I think Todd might be a web bot. Is this a Turing test Toddbot? Most of his (its?) reply consisted of quoting myself back to me, an easy feat for a computer program. Even the earliest robot discussants could imitate the talking cure methodology. How does that make you feel toddbot?

    From there generalities are made based on the following assumptions that any statistical algorithm could come up with. I am north american (google john woodward). I am a leftist (google left business observer or doug henwood). i am anti-democratic (google any term associated with leftism). None of this information has much to do with the substance of my reply. But the trick of an artificially intelligent discussant is to appear to engage a conversation by bringing in search-correlated information that in reality just deflects a prolonged investigation into a topic.

    Let me tell you what fascinates me. Todd is almost definitely not a computer. He is almost definitely a highly inductive human being who finds convenient perch in the blogosphere from which to pretend intellectual superiority by actively repelling debate. One of the rhetorical tropes of this breed of human is to state that they find something fascinating about the worldviews of others as if they themselves are nothing more than a set of objective sexless eyeballs gazing out on the endless folly of all others. Do you really find it fascinating that I think of democracy as handed down from on high? I would find that fascinating too. Maybe I should re-read my previous post to figure out what I believe.

    …Ah yes. When I said I thought it was interesting to see Engels disparage radical American populism that’s actually what I meant. The greenback movement, despite american amnesia and despite Engels minimizing, was a huge deal and reverberates today. Plus I would have assumed solidarity, given Engels politics. Thus I wonder why not. I know little about Engels the man. It was a provocative quote. It raised questions for me. I asked them, with some opinion thrown in of course but not enough to neuter the query i had hoped.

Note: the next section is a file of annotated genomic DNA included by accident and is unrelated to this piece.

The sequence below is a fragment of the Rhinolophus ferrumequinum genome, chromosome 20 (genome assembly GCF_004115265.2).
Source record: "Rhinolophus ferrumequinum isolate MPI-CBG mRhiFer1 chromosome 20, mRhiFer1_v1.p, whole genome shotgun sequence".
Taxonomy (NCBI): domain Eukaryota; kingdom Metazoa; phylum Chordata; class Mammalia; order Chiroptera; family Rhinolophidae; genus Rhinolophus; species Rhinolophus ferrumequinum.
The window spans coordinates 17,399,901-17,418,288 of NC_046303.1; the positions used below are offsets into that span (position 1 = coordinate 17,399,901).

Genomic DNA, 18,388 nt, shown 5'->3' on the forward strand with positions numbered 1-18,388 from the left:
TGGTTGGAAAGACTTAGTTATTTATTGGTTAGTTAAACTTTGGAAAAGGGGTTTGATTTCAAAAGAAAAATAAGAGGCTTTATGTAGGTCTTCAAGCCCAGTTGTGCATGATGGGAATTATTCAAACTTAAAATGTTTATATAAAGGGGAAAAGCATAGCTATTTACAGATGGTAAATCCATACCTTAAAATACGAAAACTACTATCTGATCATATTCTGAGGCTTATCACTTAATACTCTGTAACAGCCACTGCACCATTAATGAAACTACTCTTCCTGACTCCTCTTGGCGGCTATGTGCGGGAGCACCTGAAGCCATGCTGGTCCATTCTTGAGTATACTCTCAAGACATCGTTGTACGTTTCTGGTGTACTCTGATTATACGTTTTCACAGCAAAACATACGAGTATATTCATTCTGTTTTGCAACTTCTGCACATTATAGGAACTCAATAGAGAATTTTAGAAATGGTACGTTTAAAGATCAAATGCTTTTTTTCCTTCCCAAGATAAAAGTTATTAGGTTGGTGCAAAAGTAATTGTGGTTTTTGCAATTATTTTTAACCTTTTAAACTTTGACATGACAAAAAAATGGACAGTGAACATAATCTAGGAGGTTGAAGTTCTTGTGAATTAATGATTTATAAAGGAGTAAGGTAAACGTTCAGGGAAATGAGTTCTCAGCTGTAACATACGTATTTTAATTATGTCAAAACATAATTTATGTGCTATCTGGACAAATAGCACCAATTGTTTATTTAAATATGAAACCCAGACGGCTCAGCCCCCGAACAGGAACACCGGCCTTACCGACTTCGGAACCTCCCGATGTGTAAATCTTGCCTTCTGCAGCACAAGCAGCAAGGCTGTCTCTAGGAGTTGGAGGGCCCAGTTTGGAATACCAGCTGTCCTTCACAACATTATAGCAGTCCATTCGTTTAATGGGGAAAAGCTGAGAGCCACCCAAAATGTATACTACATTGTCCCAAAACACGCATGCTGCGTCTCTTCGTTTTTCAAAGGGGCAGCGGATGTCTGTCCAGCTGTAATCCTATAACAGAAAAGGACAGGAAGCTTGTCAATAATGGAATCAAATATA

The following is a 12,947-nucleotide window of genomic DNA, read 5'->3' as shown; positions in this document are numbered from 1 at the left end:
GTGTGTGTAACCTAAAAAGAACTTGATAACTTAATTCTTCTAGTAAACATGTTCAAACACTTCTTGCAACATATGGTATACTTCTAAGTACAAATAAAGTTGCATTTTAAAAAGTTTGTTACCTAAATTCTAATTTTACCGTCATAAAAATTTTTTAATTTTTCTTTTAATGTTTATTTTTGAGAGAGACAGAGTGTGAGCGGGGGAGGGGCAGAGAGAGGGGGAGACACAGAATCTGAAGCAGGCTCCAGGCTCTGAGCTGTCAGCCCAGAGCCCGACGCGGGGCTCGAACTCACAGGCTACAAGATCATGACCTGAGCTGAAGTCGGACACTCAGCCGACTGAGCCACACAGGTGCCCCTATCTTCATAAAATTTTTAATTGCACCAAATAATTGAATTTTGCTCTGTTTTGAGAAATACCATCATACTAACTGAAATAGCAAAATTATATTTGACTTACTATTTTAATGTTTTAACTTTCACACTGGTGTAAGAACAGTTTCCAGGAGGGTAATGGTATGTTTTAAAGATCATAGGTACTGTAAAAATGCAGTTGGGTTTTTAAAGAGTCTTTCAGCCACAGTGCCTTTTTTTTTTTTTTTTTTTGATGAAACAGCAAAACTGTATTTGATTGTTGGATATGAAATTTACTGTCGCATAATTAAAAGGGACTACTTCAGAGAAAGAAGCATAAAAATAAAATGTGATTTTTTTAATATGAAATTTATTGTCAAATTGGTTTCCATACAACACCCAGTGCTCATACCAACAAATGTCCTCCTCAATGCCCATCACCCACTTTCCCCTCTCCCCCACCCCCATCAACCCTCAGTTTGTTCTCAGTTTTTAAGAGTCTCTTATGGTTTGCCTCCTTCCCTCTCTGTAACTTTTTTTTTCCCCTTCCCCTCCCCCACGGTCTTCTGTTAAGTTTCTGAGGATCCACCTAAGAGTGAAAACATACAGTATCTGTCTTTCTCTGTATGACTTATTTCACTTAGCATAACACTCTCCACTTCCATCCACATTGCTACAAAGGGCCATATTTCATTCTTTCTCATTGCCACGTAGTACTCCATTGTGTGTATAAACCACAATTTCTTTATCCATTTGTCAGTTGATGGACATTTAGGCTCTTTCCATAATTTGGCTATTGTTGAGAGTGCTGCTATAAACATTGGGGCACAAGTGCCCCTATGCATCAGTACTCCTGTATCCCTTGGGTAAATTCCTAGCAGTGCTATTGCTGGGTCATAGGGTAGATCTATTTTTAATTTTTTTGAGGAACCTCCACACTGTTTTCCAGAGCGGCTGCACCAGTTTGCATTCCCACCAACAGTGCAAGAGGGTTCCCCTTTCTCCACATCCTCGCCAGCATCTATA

This is the second time I have attempted to exercise the ideal of the web as a forum for civil/scholarly discourse and I just figured out why blog discussions are always so degenerate. It’s plain fun to dis people and feel the triumph without the reality of a room full of people to be the true judge. But seriously if someone has any insight into the reasons for Engels’ to me glaring lack of solidarity with the american activist tradition by all freaking means don’t let toddbot scare you off. I’m not expecting much from Yglesias of course. Gosh flaming is fun.

  8. I would argue that the “free land” is (was, at least throught the most recent bubble) still being offered.

    Consider-

    The “free land” Engels is referencing are Western lands taken from the conquered native inhabitants. The Federal government policy was to the distubute the land “free” or at very favorable terms.

    Once the West was closed, it would seem that the books were closed on the free land.

    Allowing for some lag in what historians usually guage as the closing of the West, the free/cheap land probably dried up around the Great Depression.